What is soil health?
A healthy diversity and population of soil microorganisms in the rhizosphere that promote plant health and crop production.
Farming is a practice that alters native biodiversity. Repeatedly planting a single plant species selects weeds, insects, fungi, and soil microbes. Soil borne disease – fungal and bacterial – as well as certain repetitive management practices further reduces soil microbe diversity.
Increased plant disease and soil pathogens.
Decreased availability of nutrients to the plant.
Increased soil compaction and loss of soil aggregates.
Increased water requirements and loss of water holding capacity.
Loss of production due to plant stress energy diversions.
Practical application of scientific knowledge tries to put the edge to the crop.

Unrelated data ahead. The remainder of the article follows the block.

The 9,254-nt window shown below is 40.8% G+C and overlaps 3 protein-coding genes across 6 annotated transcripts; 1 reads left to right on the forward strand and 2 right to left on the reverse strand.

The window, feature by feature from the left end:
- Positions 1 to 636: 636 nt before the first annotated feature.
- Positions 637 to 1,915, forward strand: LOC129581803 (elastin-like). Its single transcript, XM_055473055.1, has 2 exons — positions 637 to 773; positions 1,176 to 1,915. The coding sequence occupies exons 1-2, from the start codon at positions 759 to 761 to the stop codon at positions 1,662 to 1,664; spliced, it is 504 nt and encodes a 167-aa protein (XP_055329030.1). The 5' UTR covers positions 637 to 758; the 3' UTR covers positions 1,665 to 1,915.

Over 90 years of use have proven Chloropicrin’s track record of suppressing disease. New studies with Michigan State University, Oregon State University, and the Research and Development Institute for the Agri-Environment in Quebec are confirming that Chloropicrin acts as a selective agent, supporting the repopulation of native, beneficial microbes.
Promotes native beneficial
Supports a healthy root system.
Improves water and nutrient-use efficiency.
Results in less crop stress.
Increased and better quality crop yields.